Declarations of Independence? Google v. Oracle

In Google, LLC v. Oracle America, Inc., ___ U.S. ___ (2020), cert. granted Docket No. 18-956 (Nov. 15, 2019), the United States Supreme Court [hereinafter the Court] will resolve two commercially important questions. The first question is whether instructional source code known as declarations, as well as the organization of a computerized platform, in and of themselves are entitled to copyright protection. If they are so entitled, then the next question becomes whether copying of these features from the entire platform qualifies as fair use.[1] It is undisputed that Google copied declarations and organization of Oracle’s JAVA SE computer code into its own Android computer programs without a license.  Since then Android has become a commercially successful application in mobile phones.

In Oracle’s copyright infringement lawsuit, and after a remand from the Federal Circuit Court of Appeals [hereinafter ‘Federal Circuit’] the jury found that that there was fair use of Oracle’s declarations and computerized code organization. However, upon a second appeal the Federal Circuit reversed and concluded that there was no fair use as a matter of law, in large part because Google used these JAVA SE features for a commercial purpose in Oracle’s markets.

Now before the Court, Google provides several reasons why each of Oracle’s declarations and JAVA SE organization by themselves do not qualify for copyright protection. In part, Google contends that the declarations are merely “rote” instructions analogous to a short word or phrase in English, and therefore not copyright eligible. Google also contends that there is only one manner in which to write each declaration for a particular computerized function. Consequently, and as a matter of law, the tangible expression, i.e., Oracle’s declaration code, merges with the computer program function and does not qualify for copyright protection. Google also contended that the declarations comprised methods of operation and therefore were not eligible for protection under the copyright statute.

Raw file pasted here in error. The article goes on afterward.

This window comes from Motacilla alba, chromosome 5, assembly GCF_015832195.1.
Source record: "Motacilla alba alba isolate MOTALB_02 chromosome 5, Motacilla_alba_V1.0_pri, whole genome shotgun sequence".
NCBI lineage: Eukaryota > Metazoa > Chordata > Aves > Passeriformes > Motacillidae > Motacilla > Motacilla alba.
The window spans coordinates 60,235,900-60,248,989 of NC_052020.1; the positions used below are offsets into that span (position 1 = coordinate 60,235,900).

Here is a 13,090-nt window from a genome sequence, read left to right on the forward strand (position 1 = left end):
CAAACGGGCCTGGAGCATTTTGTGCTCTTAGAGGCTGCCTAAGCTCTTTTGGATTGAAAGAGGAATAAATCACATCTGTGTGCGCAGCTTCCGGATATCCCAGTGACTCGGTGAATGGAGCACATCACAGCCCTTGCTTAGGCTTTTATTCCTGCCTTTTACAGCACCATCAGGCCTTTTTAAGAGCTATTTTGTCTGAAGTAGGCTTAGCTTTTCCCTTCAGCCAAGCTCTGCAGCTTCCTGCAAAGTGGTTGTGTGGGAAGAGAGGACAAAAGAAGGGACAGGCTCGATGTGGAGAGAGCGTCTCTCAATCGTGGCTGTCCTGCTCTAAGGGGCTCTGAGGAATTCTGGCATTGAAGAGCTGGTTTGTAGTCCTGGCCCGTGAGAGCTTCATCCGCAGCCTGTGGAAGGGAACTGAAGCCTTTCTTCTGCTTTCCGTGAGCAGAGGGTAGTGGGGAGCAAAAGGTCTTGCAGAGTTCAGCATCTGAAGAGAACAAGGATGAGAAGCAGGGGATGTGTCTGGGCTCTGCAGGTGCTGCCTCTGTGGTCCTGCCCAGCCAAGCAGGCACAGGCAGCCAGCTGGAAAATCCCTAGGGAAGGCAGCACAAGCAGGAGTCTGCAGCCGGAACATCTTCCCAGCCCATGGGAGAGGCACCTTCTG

As for fair use, Google contends that the proper question is whether its new work transformed use of Oracle’s code, and that it did so because it became part of an entire new work, i.e., Android. Google further contends that it used only a small portion of Oracle’s work and created significantly more of its own new code for Android.

In part, Oracle’s copyright eligibility position is that there is no merger because the original authors selected from unlimited creative choices for (i) writing declaration code and (ii) organizing JAVA SE.  Furthermore, Google’s characterization of declarations as unprotected functional methods of operation is misplaced, because (i) the Copyright Act protects all computer code without exception, and (ii) even though computer code is always functional.  As to fair use because Google used Oracle’s declarations and JAVA SE organization to create a commercial superseding use in Oracle’s markets then this defense fails.  Oracle further observed that the amount of code Google copied is irrelevant, because this particular code was critical to Android’s success, and it was not merely a selection of trivial code without expressive value. Also significant is that Oracle found Google’s use non-transformative, because the copied code became part of Google’s Android product with the same purpose as in JAVA SE and with no modifications to the copied code.

Stay tuned for oral argument and the  Supreme Court decision!

[1] Fair use of a portion of an author’s original work comprises a defense to copyright infringement, and fair use generally applies to research or satirical works. One factor against finding fair use is whether a portion of a work is used for the copier’s commercial purpose in the original author’s or owner’s market.


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